CNS PHOTO | COURTEST CNEWA
Msgr. John Kozar is greeted by a girl at the inauguration of St. Moura multi-purpose hall, a CNEWA-supported project in Kobayat, Lebanon.
February 6, 2012
CATHOLIC NEWS SERVICE
JERUSALEM – Christians in the Middle East show "overwhelming faith," but many also express fear, said the president of the Catholic Near East Welfare Association.
"I have been uplifted by their demonstration of faith," Msgr. John Kozar told Catholic News Service near the end of a three-week trip to Lebanon, Jordan, Israel and the Palestinian territories.
Faith "is the only thing that makes sense – how they manage to maintain themselves in this overwhelming situation," he said.
Kozar, making his first trip since taking over his post in mid-September, said he met with people at all levels of society because he wanted his trip to be more than business meetings.
In a meeting with university students in the Christian West Bank village of Taybeh, he said, he sensed young people's need to carve an identity for themselves as Christian Palestinians within the complex situation in which they live.
"There is the temptation to bolt, to emigrate . . . there was a lot of that in Lebanon, less so in Jordan," he said. "There is a yearning to bridge the reality of being Palestinian, Arab and Christian."
Because of the violence often associated with the region and with Palestinians, Christians often feel alienated from their surroundings, he said.
Christians living in border areas that have experienced wars in the recent past expressed fear about the current volatile political situation in the region, he said.
Many Christians live along the southern border of Lebanon, which is controlled by the Islamic militant group Hezbollah, and their villages were in the middle of the fighting between Hezbollah and the Israeli army several years ago.
"There was fear in many places," Kozar said of people he met.
"In Lebanon it is a very tense area; in Jordan the king seems to be not only accommodating but also much more tolerant of different faiths, but at the same time in this part of the world there is great concern about what is happening in Syria and in Egypt," he said.
"The Church and CNEWA try to reach out and support the people with our accompaniment."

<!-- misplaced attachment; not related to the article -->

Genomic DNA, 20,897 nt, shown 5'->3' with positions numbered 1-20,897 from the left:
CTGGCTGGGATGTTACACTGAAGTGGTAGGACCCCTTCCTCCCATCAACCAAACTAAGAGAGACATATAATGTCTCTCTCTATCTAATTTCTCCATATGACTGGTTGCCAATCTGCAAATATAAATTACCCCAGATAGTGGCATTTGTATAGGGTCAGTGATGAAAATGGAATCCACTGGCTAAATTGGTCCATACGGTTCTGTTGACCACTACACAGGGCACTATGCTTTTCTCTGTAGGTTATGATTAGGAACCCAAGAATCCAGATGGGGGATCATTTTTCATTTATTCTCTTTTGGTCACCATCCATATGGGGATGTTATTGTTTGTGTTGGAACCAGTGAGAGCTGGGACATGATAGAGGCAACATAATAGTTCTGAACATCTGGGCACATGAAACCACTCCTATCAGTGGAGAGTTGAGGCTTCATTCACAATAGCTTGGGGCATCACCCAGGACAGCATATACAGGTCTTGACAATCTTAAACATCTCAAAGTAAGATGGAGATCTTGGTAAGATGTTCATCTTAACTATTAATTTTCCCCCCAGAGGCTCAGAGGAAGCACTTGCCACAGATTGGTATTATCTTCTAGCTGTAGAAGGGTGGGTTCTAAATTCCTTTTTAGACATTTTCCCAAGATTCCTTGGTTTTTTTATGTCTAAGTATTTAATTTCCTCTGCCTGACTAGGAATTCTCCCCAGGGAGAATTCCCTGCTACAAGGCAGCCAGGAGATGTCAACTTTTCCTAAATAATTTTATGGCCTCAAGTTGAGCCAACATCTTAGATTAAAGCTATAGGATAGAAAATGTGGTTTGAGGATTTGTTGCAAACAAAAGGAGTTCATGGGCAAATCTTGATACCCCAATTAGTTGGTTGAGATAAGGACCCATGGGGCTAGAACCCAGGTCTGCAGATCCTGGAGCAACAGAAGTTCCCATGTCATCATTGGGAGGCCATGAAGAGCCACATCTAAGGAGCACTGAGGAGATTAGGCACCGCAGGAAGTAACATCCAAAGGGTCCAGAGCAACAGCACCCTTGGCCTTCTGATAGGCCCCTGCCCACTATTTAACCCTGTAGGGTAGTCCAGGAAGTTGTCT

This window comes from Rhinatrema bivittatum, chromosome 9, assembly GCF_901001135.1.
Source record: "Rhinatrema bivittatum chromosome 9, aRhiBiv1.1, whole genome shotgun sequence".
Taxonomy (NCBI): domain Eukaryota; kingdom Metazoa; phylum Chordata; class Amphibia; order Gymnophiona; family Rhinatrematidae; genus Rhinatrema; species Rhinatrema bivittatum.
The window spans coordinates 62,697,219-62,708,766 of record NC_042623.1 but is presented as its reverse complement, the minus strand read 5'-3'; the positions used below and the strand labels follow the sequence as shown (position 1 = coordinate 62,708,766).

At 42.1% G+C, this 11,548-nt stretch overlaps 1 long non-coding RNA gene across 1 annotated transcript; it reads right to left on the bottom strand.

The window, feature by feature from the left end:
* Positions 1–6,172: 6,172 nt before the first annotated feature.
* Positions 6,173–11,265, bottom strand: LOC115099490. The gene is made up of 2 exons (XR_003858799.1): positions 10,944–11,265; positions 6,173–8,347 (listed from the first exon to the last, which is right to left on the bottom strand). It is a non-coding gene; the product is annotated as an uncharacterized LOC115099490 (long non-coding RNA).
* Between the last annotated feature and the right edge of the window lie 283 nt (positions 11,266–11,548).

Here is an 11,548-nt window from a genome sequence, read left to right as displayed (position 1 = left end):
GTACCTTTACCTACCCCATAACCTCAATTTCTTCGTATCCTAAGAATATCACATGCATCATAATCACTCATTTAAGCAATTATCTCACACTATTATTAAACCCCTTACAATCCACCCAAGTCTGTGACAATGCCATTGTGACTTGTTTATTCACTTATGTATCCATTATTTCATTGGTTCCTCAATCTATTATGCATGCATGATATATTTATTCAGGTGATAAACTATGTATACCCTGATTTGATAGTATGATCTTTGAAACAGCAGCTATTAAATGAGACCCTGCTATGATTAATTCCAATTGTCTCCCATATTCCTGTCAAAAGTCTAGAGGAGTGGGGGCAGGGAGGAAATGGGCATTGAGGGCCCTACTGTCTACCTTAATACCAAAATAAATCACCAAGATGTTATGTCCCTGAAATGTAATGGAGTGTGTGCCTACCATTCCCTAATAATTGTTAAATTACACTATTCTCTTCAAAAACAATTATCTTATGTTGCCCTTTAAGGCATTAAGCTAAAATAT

While in the past the Church was able to financially provide for a wide variety of needs – including food packages and paying for school fees and health care for the population – the current economy calls for a different and perhaps more viable approach to assistance, he said.
"We don't have the money to build huge edifices or underwrite costly projects. But we can help with planning, with public relations, or medical advice to modernize hospitals," said Kozar.
"The sentiment here is: We don't want charity . . . we want you to help us with the technical aspect and maybe small seed money.
"They really want to develop themselves and to develop their future. They just want a little help," he added.
Kozar said he was specifically impressed by a project initiated some 10 years ago and coming to fruition now in the central mountainous region of Lebanon.
The project has helped Christian farmers move away from growing hashish - which was the only plant able to grow in the rocky terrain - to planting apple orchards.
The project involved creating a lake for irrigation and moving truckloads of topsoil to the area so that the apple trees could be planted, he said.
"It is beautiful to see how a project like this has helped them to remain, when they were all being tempted to leave," said Kozar.
Kozar met with Church leaders from multiple denominations in Jordan, Lebanon, Israel and the Palestinian territories. He also visited various Christian-run social, educational and medical projects supported by Catholic Near East.
He told CNS he was moved by the work of the various orders of nuns running projects within the communities and the love they are shown by the people.
"In an environment which is overwhelmingly Muslim these nuns are beloved," he said.
He recalled a scene in a Jordanian medical clinic run by Iraqi nuns where young Muslim nursing assistants helped the nuns decorate a manger and Christmas tree.
"They did this because of the love they have for the sisters. I saw this played out in Lebanon, Jordan, and Israel/Palestine. The sisters are just the embodiment of the best of what our Catholic tradition is about," he said.
He added that he would like to see the Catholic Near East Welfare Association and the Pontifical Mission for Palestine work more toward a ministry of accompaniment in new, creative ways.
The goal would be for people "to feel that Jesus, in the presence of the Catholic Church, is always with them, and we are always with them and their suffering."
He noted the difficult conditions under which residents of Bethlehem, West Bank, must live because of the Israeli separation barrier, a series of walls, fences and barriers that encircles their city like a prison. During this visit, he came to realize the complexity of the situation.
"My experience here is the tremendous complex political and religious reality here. I came here having very little knowledge about the situation and it will be a long way before I understand . . . the subtleties," he said.